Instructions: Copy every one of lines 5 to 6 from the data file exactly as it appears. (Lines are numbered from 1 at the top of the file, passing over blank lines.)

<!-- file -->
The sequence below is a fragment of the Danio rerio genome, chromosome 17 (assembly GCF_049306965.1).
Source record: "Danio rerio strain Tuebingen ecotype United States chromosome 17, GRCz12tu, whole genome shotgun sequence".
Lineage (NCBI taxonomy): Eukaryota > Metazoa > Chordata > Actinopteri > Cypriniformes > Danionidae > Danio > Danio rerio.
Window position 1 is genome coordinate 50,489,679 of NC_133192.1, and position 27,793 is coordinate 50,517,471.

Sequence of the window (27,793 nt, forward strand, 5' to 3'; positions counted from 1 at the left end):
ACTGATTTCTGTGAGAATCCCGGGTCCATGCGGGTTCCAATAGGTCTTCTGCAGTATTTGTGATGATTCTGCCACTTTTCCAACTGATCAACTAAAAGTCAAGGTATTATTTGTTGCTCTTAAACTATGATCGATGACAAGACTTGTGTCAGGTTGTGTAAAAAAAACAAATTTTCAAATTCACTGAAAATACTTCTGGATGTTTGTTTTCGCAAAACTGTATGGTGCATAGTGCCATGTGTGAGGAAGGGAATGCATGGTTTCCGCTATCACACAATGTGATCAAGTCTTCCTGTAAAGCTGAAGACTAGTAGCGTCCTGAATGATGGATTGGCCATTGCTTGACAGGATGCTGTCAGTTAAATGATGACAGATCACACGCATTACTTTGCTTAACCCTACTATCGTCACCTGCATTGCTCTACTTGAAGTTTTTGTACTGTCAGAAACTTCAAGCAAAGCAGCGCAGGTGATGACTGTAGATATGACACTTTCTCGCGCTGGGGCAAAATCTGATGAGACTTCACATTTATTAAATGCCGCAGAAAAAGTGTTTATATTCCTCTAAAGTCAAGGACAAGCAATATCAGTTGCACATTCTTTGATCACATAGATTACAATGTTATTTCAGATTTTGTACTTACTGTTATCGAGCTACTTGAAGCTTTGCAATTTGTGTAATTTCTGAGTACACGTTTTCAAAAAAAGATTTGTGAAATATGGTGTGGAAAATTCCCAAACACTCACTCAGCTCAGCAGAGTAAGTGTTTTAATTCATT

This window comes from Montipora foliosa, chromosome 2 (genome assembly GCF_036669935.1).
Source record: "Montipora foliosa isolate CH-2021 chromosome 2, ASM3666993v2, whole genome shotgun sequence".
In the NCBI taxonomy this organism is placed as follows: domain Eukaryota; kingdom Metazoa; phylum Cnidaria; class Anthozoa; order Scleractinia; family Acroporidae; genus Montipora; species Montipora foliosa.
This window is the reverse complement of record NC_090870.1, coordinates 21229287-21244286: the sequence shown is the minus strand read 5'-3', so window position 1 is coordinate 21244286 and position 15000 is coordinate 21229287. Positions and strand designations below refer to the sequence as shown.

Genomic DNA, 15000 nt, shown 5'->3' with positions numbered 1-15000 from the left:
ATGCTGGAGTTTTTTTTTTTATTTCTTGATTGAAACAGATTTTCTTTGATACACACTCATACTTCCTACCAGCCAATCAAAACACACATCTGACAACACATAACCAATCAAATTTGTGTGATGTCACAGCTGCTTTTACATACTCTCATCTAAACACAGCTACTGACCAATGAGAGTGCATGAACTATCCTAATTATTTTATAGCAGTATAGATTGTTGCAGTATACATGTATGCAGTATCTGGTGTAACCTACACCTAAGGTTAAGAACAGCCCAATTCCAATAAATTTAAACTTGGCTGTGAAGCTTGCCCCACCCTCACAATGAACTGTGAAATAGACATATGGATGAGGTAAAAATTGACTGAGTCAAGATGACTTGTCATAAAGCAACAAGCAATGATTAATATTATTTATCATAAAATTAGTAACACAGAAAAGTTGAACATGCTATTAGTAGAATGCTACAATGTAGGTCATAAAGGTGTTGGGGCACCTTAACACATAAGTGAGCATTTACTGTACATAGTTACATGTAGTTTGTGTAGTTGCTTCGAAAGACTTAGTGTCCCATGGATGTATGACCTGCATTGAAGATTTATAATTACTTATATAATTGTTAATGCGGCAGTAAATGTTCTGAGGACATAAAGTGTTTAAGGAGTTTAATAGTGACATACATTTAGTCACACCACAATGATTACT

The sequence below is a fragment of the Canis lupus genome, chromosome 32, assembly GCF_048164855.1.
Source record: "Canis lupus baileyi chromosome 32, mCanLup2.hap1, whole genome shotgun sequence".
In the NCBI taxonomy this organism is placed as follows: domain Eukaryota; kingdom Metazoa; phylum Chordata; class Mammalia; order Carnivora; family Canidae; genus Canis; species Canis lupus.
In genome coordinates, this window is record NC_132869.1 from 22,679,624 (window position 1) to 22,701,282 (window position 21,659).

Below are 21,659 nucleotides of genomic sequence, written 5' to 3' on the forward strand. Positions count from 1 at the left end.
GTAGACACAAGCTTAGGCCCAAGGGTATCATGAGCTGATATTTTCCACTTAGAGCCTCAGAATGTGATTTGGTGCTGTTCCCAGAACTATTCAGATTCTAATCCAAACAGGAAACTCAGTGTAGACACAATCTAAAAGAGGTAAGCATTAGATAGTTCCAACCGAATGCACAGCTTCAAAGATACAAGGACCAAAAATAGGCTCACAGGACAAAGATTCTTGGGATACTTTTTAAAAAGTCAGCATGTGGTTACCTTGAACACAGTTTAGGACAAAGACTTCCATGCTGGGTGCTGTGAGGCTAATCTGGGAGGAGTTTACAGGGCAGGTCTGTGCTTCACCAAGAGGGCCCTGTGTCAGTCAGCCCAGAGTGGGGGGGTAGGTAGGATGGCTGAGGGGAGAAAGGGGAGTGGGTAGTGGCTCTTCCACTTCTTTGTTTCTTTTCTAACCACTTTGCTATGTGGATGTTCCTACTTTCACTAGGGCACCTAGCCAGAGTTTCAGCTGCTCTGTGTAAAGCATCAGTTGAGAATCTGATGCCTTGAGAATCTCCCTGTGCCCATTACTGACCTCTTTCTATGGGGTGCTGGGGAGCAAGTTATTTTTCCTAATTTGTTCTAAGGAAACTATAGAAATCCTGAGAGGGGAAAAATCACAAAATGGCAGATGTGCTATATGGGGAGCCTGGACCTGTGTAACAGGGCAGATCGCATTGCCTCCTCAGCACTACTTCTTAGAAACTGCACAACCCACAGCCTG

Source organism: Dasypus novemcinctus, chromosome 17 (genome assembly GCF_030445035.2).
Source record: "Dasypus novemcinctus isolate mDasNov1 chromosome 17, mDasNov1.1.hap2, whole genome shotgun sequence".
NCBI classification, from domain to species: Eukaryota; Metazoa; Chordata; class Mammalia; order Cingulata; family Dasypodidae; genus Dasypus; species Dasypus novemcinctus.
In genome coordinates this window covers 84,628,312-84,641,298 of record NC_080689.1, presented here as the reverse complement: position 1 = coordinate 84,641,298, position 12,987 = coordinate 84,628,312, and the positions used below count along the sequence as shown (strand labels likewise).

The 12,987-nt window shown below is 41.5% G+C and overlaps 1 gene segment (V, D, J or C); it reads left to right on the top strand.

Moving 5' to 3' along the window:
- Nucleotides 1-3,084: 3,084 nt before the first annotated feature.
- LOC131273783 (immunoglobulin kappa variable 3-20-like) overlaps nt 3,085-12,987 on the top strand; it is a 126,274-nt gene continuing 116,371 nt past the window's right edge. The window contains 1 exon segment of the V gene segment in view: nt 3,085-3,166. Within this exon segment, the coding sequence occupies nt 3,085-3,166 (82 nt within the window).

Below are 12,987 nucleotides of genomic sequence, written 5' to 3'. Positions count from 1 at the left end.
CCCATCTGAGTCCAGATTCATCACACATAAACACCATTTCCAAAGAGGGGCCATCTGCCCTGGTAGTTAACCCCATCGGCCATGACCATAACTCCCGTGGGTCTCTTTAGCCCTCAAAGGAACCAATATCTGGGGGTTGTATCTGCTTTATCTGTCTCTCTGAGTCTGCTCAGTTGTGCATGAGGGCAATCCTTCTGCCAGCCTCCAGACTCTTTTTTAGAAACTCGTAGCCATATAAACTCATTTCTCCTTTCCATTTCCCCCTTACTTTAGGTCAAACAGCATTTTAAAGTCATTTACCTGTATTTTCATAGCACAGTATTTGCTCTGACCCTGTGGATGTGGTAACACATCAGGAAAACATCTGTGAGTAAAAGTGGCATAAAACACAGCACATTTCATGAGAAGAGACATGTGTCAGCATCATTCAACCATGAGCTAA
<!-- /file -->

Sequence of the window (27,793 nt, forward strand, 5' to 3'; positions counted from 1 at the left end):
ACTGATTTCTGTGAGAATCCCGGGTCCATGCGGGTTCCAATAGGTCTTCTGCAGTATTTGTGATGATTCTGCCACTTTTCCAACTGATCAACTAAAAGTCAAGGTATTATTTGTTGCTCTTAAACTATGATCGATGACAAGACTTGTGTCAGGTTGTGTAAAAAAAACAAATTTTCAAATTCACTGAAAATACTTCTGGATGTTTGTTTTCGCAAAACTGTATGGTGCATAGTGCCATGTGTGAGGAAGGGAATGCATGGTTTCCGCTATCACACAATGTGATCAAGTCTTCCTGTAAAGCTGAAGACTAGTAGCGTCCTGAATGATGGATTGGCCATTGCTTGACAGGATGCTGTCAGTTAAATGATGACAGATCACACGCATTACTTTGCTTAACCCTACTATCGTCACCTGCATTGCTCTACTTGAAGTTTTTGTACTGTCAGAAACTTCAAGCAAAGCAGCGCAGGTGATGACTGTAGATATGACACTTTCTCGCGCTGGGGCAAAATCTGATGAGACTTCACATTTATTAAATGCCGCAGAAAAAGTGTTTATATTCCTCTAAAGTCAAGGACAAGCAATATCAGTTGCACATTCTTTGATCACATAGATTACAATGTTATTTCAGATTTTGTACTTACTGTTATCGAGCTACTTGAAGCTTTGCAATTTGTGTAATTTCTGAGTACACGTTTTCAAAAAAAGATTTGTGAAATATGGTGTGGAAAATTCCCAAACACTCACTCAGCTCAGCAGAGTAAGTGTTTTAATTCATT